By Taylor McDonald
Indonesia’s abandonment of liberal tolerance has been further exposed as the government appears keen to pander to the vocal, conservative Muslim community.
Several ministries are refusing to consider job applicants from pregnant, disabled or lesbian, gay, bisexual and transgender (LGBT) hopefuls, preferring “normal” applicants.
The sprawling archipelago appears to face several existential crises. It is the world’s third-largest emitter of carbon dioxide – after the US and China – because it allows its rainforest and peatland to be burned to clear land for palm-oil production.
Its colonial-style rule in Papua is looking increasingly strained, with a rising militant insurgency and popular unrest threatening Jakarta’s occupation of the ethnically distinct and resource-rich region.
And it is abandoning any moves towards establishing a tolerant society as it panders to the conservative Muslim vote. Ethnic minorities, LGBT communities and women’s rights are being trampled on by the government.
The Ombudsman Indonesia commissioner Ninik Rahayu said applicants for around 200,000 civil-service jobs were facing discrimination.
An official investigation said the defence and trade ministries and the Attorney General’s Office (AGO) were discriminating against candidates in job adverts.
Most of Indonesia’s 260 million citizens are Muslim and members of the LGBT community have seen rising levels of discrimination. Meanwhile, workplace sexism is rife.
“The defence ministry prohibits pregnant women from applying for a job, while the AGO and the trade ministry ban transgender people,” Ninik said.
“[The AGO] even made a hurtful statement that said, ‘we only accept normal people’,” she told the media. “Banning people from applying for a job simply because they are transgender is not acceptable and is a violation of human rights.”
The watchdog demanded that the ministries alter their hiring policies, although so far only the trade ministry had complied, Ninik said.
However, just because an organisation removes the restrictions from its job adverts does not mean that members of the targeted groups will be offered employment.
Government representatives have not been overly apologetic.
An AGO spokesman this week said the agency had banned LGBT applicants and instead opted for “normal” citizens.
The AGO refused to hire colour-blind and physically or “mentally” disabled applicants, including those who have ‘sexual orientation disorders (transgender) or LGBT'”.
The abandonment of liberal values has been hastened by the election of populists like Donald Trump in the west, as cultural norms are called into question across the European Union and in the US. Increasingly, other countries that abandon principles of tolerance and pluralism face little pressure to reconsider from the traditional defenders of democracy.
NGOs were quick to denounce the official discrimination in the country that used to be held up as an example of a state that had found a balance between Islam and democracy.
It is a “hate-based policy”, argues Usman Hamid of Amnesty International Indonesia.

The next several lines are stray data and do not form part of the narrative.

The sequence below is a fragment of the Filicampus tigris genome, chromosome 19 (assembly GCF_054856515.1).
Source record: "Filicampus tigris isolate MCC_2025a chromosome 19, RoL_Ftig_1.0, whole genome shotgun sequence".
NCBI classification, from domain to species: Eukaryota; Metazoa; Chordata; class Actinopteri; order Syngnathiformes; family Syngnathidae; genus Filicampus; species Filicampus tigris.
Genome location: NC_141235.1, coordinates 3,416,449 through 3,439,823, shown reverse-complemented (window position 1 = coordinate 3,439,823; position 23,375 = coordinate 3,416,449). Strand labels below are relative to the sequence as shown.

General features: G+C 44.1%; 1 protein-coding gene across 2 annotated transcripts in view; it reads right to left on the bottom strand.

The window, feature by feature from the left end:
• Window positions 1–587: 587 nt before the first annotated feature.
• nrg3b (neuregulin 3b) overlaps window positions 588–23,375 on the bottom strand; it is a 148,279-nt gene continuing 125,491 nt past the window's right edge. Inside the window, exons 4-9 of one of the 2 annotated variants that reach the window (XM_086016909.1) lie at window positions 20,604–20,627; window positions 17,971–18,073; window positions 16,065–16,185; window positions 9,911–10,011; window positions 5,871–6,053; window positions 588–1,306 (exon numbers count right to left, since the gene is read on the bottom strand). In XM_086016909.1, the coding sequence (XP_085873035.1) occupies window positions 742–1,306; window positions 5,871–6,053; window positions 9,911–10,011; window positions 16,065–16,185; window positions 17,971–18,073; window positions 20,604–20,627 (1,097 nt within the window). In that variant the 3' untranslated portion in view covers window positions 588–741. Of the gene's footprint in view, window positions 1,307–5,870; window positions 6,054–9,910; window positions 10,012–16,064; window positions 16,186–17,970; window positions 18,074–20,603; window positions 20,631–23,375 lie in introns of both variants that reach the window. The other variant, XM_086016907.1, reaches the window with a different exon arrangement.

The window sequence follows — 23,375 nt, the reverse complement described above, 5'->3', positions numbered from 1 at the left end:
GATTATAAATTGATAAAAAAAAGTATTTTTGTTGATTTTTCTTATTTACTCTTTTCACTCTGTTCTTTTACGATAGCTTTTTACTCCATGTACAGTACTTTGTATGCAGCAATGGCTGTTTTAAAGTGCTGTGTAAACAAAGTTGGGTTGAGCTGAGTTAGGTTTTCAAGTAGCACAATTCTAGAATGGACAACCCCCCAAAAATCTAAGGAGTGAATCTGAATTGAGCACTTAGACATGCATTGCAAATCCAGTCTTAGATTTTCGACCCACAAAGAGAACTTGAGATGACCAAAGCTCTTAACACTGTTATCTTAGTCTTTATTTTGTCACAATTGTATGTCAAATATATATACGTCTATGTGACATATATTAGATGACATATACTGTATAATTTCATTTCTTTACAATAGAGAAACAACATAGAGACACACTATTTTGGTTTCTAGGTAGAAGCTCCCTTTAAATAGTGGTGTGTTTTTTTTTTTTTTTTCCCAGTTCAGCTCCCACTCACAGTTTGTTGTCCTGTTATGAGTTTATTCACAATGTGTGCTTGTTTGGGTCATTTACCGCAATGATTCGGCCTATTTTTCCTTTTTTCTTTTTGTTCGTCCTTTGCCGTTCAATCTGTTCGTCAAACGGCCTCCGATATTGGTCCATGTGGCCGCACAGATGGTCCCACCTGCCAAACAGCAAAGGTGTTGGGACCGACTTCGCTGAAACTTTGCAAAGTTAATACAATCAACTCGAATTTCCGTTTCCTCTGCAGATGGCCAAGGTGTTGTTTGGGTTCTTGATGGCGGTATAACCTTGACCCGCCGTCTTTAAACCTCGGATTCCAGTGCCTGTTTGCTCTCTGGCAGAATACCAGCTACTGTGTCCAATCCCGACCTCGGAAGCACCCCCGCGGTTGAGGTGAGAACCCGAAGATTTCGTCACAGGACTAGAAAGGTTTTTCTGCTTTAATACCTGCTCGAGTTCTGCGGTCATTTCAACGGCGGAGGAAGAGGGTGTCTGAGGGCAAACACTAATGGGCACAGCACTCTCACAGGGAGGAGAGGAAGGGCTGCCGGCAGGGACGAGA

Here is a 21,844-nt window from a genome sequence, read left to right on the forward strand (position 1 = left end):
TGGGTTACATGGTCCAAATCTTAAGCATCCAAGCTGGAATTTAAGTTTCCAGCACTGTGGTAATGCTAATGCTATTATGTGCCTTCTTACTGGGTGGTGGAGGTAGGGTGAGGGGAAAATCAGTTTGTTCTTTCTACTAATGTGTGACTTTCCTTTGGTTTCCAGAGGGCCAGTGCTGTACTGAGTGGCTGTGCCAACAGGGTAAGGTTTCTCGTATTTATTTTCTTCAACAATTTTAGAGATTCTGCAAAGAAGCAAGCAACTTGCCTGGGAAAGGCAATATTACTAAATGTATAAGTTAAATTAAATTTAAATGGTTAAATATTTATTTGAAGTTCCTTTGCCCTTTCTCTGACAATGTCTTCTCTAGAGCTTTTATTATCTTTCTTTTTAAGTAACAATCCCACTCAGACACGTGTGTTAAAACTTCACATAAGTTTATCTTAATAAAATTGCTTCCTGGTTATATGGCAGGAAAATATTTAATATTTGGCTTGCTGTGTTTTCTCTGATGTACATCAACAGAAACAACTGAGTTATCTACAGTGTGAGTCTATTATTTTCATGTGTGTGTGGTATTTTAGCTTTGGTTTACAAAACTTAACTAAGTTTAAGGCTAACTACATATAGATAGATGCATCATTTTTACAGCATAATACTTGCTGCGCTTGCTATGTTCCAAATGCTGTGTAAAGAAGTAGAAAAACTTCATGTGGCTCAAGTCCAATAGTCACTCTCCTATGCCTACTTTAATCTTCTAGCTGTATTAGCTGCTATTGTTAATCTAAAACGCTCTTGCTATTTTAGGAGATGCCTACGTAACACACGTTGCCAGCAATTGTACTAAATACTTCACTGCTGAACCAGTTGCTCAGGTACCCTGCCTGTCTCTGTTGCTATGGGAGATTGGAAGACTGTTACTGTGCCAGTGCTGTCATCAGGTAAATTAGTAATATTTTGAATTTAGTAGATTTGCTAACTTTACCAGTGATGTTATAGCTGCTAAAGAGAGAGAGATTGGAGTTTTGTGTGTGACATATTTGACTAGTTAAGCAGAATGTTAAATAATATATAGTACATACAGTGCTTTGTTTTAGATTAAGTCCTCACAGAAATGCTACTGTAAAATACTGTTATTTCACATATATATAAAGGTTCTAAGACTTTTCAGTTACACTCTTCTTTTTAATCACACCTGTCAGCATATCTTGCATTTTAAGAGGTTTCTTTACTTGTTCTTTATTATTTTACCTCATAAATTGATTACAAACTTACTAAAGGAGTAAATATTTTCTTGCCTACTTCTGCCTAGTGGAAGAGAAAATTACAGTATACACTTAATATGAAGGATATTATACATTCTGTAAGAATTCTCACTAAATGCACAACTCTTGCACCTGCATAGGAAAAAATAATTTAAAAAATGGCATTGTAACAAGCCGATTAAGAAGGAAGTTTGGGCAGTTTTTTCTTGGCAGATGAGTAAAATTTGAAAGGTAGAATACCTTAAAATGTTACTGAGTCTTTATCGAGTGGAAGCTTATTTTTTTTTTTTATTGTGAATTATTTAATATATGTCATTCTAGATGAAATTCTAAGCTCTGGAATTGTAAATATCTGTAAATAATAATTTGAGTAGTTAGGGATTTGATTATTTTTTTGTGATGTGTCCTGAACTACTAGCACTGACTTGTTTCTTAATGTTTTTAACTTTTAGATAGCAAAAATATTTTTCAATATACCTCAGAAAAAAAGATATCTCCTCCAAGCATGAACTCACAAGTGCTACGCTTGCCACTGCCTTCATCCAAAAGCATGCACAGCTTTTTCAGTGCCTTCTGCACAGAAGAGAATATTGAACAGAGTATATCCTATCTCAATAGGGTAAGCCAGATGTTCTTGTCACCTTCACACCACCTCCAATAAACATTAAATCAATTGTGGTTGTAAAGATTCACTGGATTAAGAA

“Indonesia should be trying to recruit the best and brightest to its civil service, not applying arbitrary and hateful restrictions,” he said.
“This is against both Indonesia’s constitution and its obligations under international human rights law,” Hamid added.
On the far west of the Islamic world, Turkey was also held up as an example of a progressive largely Muslim democracy where liberal values were upheld. Unfortunately, Turkey has abandoned tolerance in favour of President Recep Tayyip Erdogan’s populism.
The abandonment of Indonesian principles of diversity was made evident when it jailed the ethnically Chinese and Christian former governor of Jakarta, Basuki Tjahaja Purnama. In 2016 “Ahok” questioned a political rival’s interpretation of the Koran and was humiliatingly jailedfor blasphemy. The message was clear: non-Muslims should stay out of politics.
Indonesia has also movedto ban consensual gay sex by outlawing relations and cohabiting between unmarried couples.
Same-sex relationships are not recognised under Indonesian law so homosexuality will, in effect, be criminalised.
Human Rights Watch has called for the law to be revised.
“Indonesia’s draft criminal code is disastrous not only for women and religious and gender minorities but for all Indonesians,” Andreas Harsono of the New-York-based NGO said.
MPs should “substantially revise the proposed new criminal code to meet international human rights standards”, Harsono said.
Australian government travel advice now says unmarried couples could be jailed while holidaying in tourist resorts like Bali. Although few would regard that as a likely possibility, the advice highlights Indonesia’s abandonment of western norms.
Bali is no longer the most romantic spot to propose.
Tim Lindsey of the Centre for Indonesian Law, Islam and Society in Melbourne pointed out that numerous Indonesian laws are never enforced.
“Will tourists have to take marriage certificates to Indonesia? This also exposes foreigners to extortion. It would be easy for a police officer in Bali to say ‘you aren’t married, you have to pay me’. That’s a quite likely scenario,” he said.
Unmarried couples could face a six-month jail sentence and those cohabiting might be jailed for a year.
Indonesia is also looking to outlaw criticising the president, advocating communism, displaying contraception to a child, spreading “fake news” and practising bestiality and black magic. Abortions will also be further restricted.
Rather than embracing the 21st century, Indonesia is still grappling with 18th-century principles over the separation of religion from politics.
Original Headline: Indonesia abandons pretence of intolerance
Source: ASEAN Economist